LOADING

Type to search

Christians defy Boko Haram insurgency in Chibok

West & Central Africa

Christians defy Boko Haram insurgency in Chibok

Report by Hassan John

Christians in north-eastern Nigeria, especially in the predominantly Christian villages around Gwoza and Chibok, have remained resolute in their faith despite the attacks by the former Jamā’at Ahl as-Sunnah lid-Da’wah wa’l-Jihād, now called Islamic State’s West Africa Province (ISWA), popularly called Boko Haram, which launched a campaign, since 2010 to establish Sharia law in the country and to force Christians to either convert to Islam or be killed.

Parents show pictures of their 82 girls released by Boko Haram, shortly before they met their Daughters in Abuja – Photo Credit: Reporter

Chibok has had it fair share of attacks but “children and adults still gather in Churches to fellowship, despite the situation. There is no Church in Chibok Local Government council, you can say the insurgency has stopped them from coming to worship, there is not one.” The Chairman of the Christian Association of Nigeria (CAN) in Chibok, Rev Philip Madu said.

In its 10-year-old insurgency, five years since the abduction of about 300 schoolgirls in the village and later declaration of an Islamic Caliphate in the region, Boko Haram Jihadists have destroyed hundreds of Churches and killed thousands of Christians displacing over 2 million people.

Expressing the resilience of the Church, Rev Madu said “Christians have now adopted the strategy of coming to Church as early as 6:00 am due to the threats by the insurgents.”

“I want to assure you that even Katamaru, which was attacked three weeks ago, the attack was on a Friday and their Churches were destroyed, but on Sunday all the Christians, regardless of their denominations, gathered and worshipped in a primary school,” the CAN chairman told Global Christian News in Chibok last week. “This threat cannot stop us from serving God unless we are dead.” Today, he said proudly, “you will find congregations of between 200 to 600 meeting, and up to 22 churches meet now in Chibok. Presently we may be facing all sorts of trials but let me assure you that the Church is still standing,” Madu stressed.

Global Christian News reporters experienced the difficulty of travelling to Chibok and how the village has been quarantined with large trenches around the village. Movement in and out of the village is closely monitored by well-armed soldiers at a long narrow checking point with armoured vehicles and trucks mounted with magazine guns.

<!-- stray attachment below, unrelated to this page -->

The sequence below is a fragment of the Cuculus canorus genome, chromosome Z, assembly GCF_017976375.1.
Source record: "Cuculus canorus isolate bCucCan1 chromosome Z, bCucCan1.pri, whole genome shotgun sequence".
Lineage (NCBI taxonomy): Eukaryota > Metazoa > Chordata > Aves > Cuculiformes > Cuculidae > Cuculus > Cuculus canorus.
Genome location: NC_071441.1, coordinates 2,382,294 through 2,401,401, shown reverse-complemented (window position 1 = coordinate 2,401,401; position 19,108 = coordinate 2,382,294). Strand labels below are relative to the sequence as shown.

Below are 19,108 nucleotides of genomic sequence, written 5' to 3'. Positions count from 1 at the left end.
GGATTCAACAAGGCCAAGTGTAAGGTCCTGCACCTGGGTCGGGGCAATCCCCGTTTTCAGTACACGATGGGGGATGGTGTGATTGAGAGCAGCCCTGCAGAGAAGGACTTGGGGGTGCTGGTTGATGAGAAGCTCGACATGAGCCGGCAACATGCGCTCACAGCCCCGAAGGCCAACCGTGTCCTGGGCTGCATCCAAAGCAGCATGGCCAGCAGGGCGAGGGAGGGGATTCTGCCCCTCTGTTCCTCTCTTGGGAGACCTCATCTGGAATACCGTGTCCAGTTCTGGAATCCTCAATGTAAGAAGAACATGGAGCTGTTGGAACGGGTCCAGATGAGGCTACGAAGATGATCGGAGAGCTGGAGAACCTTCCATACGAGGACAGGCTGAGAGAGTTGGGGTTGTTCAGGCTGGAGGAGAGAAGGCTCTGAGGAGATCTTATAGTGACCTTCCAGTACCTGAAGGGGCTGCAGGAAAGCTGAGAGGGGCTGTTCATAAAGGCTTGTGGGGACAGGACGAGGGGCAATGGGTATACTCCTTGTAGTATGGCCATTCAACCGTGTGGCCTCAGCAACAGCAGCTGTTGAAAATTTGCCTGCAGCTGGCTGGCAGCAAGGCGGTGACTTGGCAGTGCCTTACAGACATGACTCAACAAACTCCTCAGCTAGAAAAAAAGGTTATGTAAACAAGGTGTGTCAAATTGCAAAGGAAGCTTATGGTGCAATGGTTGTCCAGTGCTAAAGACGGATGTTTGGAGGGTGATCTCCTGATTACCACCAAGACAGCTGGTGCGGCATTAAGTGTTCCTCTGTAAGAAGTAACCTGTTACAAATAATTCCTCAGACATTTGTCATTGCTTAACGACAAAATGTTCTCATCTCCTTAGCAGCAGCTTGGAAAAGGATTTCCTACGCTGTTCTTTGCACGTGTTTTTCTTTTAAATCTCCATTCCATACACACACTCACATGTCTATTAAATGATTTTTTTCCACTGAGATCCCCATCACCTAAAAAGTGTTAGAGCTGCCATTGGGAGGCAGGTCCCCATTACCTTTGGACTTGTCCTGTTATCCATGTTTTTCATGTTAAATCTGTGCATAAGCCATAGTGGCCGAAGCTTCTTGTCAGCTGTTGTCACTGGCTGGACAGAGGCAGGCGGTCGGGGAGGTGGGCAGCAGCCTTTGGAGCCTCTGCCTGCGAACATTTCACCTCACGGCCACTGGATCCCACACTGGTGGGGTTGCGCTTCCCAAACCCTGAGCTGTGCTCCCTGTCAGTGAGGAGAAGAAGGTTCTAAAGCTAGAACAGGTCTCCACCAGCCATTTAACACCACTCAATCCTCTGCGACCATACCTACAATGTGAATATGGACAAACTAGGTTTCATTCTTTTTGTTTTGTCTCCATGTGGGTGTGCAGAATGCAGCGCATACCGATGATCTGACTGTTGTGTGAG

Parents and relatives of Chibok Schoolgirls express their faith in Christ – Photo Credit: Reporter.

Travelling out of the besieged village is frustrating. “We will leave Chibok to Maiduguri (what is supposed to be two and half hour’s trip) by 7:00 am and may not get to Maiduguri till about 5:00pm. The reason is I have to pass to Danboa, go to Biu, pass through Mirinha, pass through Buratai to Bunin Yadi, go through Damaturu to Dameshek to get to Maiduguri. On the road you meet several military check-points and the soldiers will force all passengers in the vehicle to come out of the vehicles and walk for metres before re-entering the vehicles to drive on. This will happen at least six to seven times before you get into Maiduguri,” Rev. Madu narrated adding that the transport fare has gone up 400%. “Despite all these challenges, we worship our Lord Jesus as if there is no tomorrow,” Madu said.

The Boko Haram attacks have forced many Churches to close. “Although many Pastors do not have any salaries or stipends from their Churches or denominations and many have to go to the farms to get money to pay their children’s school fees, that is if the village is safe enough, despite that, all pastors here have resolved to serve the Lord and to die doing so,” Madu said.

Local vigilante join army in fighting Boko Haram in Borno State – Photo credit: Reporter

One of the Pastors, we named Rev. Dauda for his safety, lives in a refugee camp. He fled from Kamara, walking on foot for several days, when the village was destroyed in a recent attack. He said Muslims come to refugee camps, and villages that have suffered attacks, to exploit their vulnerability. “They come to say, ‘if you become a Muslim, we will give you cash and materials and get you out of this condition,’ I have seen some, especially some young unmarried women succumb to these enticements,” Dauda told Global Christian News.

“The problem is not only Muslims using the miseries of Christians to convert them, it is even Christian denominations discriminating and favouring members of their own Churches whenever they bring any assistance. I stood and watched when a large church denomination from southern Nigeria, brought some relief items and gave only to their members and left,” Dauda said.

“But even with that, we are very sure and confident that Christians in the north east, especially from these communities here, will never convert to Islam we will rather die than to deny our Lord Jesus Christ, at least Leah Sharibu and most of our daughters (Chibok Schoolgirls) still with Boko Haram, remaining in their faith, is a proof of what we are saying,” Rev. Dauda said in a calm determined voice looking at a new ESV Bible and Richard Wurmbrand’s ‘Tortured for Christ’, he just got from Camiola Global Resource in his hand.

Chibok local Government council has over 100,000 people located in over 17 villages. In 2014 Boko Haram declared a Caliphate in Gwoza and took control of the region including Chibok where it had abducted about 300 schoolgirls. Since the declaration of its Islamic Caliphate, the Islamic terrorist organisation has been in control of most of the predominantly Christian communities in north-eastern Nigeria, despite the claim of the Nigerian army of defeating the terrorists.